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    Cavy Slave
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    Re: Guinea pig poop and fertilizer

    So long as it is the actual carefresh you are using (and not a similar copycat product) then it should break down. But you will need some patience: Carefresh takes ages to break down, much longer than other compost-able stuff.

    Urine is no problem and it might even help other stuff break down more quickly.

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    Cavy Slave hurleyslave's Avatar
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    Re: Guinea pig poop and fertilizer

    When I was growing the bell peppers, I just threw my piggie's poop that I was collecting over the week into the soil, then put a thin layer of soil on it, and the I planted the bell pepper seeds. Within weeks, the seeds have germinated and they were already about an inch or two!

    I don't know how long it would take to decompose into the garden soil but I would imagine that it would take awhile. And I don't think it's gross at all to use their poop. After all, they eat their own poop. Why can't they have veggies that were grown and fertilized with it too?

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    Cavy Slave Sekhmet's Avatar
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    Re: Guinea pig poop and fertilizer

    I found my old thread and thought I revive it with another question regarding to guinea pig poop and veggie garden


    I have notice that ever since I started using my pigs poop as a source of fertilizer my dogs started invading my garden (breaking 1 pepper plant) to get to the poop. I have thought that instead of digging the poop into the soil, I could use an old blender to grind up dried poop until it becomes a powder then sprinkle the gp poop around each of my plants and after that I finally water it down into the soil.


    Has anyone done this before? If so what was the results?

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    Cavy Star, Photo Contest Winner pinky's Avatar
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    Re: Guinea pig poop and fertilizer

    I would compost it for use later but not use it directly on anything you will eat. Guinea pigs can have parasites, such as giarda, that are invisible to the eye, but can be transmitted to humans. If the guinea pig has a bacterial infection, that can be transmitted, too.

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    Cavy Slave KiwiCavyAdorer's Avatar
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    Re: Guinea pig poop and fertilizer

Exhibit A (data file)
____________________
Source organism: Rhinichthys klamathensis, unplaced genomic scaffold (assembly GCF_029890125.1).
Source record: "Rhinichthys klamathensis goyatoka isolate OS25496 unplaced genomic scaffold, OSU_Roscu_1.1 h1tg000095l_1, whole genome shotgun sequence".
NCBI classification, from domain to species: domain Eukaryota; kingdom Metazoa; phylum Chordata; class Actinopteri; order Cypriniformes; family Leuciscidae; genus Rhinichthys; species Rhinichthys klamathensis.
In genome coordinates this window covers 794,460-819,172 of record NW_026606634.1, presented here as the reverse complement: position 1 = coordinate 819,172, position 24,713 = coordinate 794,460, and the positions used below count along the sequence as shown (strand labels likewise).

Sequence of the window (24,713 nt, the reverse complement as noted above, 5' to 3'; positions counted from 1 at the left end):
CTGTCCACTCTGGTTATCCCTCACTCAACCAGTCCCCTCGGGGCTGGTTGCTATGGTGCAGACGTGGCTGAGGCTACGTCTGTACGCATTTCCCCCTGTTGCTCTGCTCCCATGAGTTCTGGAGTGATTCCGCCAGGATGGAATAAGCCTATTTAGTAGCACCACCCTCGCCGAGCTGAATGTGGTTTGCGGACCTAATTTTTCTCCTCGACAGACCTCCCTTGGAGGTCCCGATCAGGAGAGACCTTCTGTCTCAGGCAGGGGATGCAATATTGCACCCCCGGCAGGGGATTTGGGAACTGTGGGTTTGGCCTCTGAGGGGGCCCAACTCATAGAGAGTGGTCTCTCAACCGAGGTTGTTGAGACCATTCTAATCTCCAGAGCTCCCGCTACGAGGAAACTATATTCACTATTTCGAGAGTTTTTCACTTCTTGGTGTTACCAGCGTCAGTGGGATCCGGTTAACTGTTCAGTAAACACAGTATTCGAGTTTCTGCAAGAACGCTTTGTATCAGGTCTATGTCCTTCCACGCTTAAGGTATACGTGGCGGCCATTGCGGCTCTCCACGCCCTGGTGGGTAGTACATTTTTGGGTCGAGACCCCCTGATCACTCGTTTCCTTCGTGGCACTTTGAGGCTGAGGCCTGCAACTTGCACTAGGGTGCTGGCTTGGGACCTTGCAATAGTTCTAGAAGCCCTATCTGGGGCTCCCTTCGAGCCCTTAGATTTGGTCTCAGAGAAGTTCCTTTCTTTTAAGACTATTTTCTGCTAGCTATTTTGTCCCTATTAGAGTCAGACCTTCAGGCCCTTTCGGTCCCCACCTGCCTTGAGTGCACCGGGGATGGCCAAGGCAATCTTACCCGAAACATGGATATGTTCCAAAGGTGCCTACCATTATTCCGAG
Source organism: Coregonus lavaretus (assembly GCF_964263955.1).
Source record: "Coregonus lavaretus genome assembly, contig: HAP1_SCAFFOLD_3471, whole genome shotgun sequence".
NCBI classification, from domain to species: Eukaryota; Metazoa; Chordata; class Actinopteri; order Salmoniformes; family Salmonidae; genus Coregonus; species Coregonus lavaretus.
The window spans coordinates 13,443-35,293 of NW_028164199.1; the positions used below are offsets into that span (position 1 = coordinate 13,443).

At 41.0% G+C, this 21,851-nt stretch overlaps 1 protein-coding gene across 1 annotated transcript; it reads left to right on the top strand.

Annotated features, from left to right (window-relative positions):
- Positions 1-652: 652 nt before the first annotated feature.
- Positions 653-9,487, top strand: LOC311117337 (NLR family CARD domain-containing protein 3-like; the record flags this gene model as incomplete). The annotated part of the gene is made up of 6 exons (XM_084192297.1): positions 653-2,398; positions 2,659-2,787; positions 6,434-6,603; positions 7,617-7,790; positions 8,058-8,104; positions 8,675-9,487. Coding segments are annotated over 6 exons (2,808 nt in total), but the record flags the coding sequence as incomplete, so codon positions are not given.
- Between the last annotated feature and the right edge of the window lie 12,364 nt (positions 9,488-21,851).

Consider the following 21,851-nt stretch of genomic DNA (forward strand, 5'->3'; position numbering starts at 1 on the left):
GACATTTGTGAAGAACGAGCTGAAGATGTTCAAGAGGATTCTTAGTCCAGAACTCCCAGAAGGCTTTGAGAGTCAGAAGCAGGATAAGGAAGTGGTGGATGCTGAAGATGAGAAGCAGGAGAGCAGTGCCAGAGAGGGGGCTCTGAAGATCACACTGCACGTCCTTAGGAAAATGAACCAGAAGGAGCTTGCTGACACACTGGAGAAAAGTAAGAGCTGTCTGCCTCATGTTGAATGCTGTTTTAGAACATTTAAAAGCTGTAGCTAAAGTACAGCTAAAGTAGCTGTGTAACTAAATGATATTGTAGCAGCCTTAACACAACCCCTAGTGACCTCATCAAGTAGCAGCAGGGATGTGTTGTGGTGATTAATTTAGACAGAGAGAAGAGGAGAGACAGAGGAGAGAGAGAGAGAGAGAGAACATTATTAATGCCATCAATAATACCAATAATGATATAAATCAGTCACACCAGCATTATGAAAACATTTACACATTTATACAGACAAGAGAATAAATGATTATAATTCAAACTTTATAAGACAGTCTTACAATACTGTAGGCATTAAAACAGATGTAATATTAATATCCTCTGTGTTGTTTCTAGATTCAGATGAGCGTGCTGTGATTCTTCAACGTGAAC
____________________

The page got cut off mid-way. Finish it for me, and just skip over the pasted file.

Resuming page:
What a lovely thread! thanks for starting it Sekhmet and adding your old thread question to it.

    I'm a keen composter and soil improver type of person. You will find great help at your local organic growers association; they will have climate appropriate worms varieties and knowledge on local conditions.

    Like using blood and bone fertiliser directly onto the soil - the dogs recognise it as a food source, but if you add it to the composter and let it decompose you find that dogs no longer look for the food source; this way you'd also be able to kill off the guinea pig scent that your dogs would be after.

    Its easy to ruin unwanted seeds in compost if you don't want them in there its about providing unsuitable seed storage conditions that encourage the seed to decompose.

    What I sometimes do in my climate is "cook" the seeding grass or hay left overs in a tied off black plastic bag out in the full sun. The hay is soaked fully emerged in hot water for a few days and then goes in wet to the black plastic bag for a few days or a week, depending on temperature. I use the stand up black compost bins that you don't turn, you just add layers to the top. When full you leave it to mature, start another bin, and when its mature - lovely crumbly good smelling compost you just lift it up and spread the compost, moving the bin to another location to fertilise, the earthworms come up through the open bottom. Any herbivore manure is great and urine is very beneficial to the heap in several ways.

    Sekhmet my Mom blends everything that goes into her compost in an old grinder. Everything. So yes you could find that a good solution for you too. This way my Mom's compost is extremely fine and matures super fast. She is on another continent to me and composts under different conditions.

    There are as many essential beneficial bacteria's etc out there in air and soil; none of them can survive (good or bad) unless the host is an ideal environment for them, same as the potentially nasty ones... by keeping your own system alkaline and healthy you are granted a natural immunity by virtue of the fact they simply cant survive in your healthy state. Louis Pasteur stated at the end of his life: the germ is nothing the terrain is everything.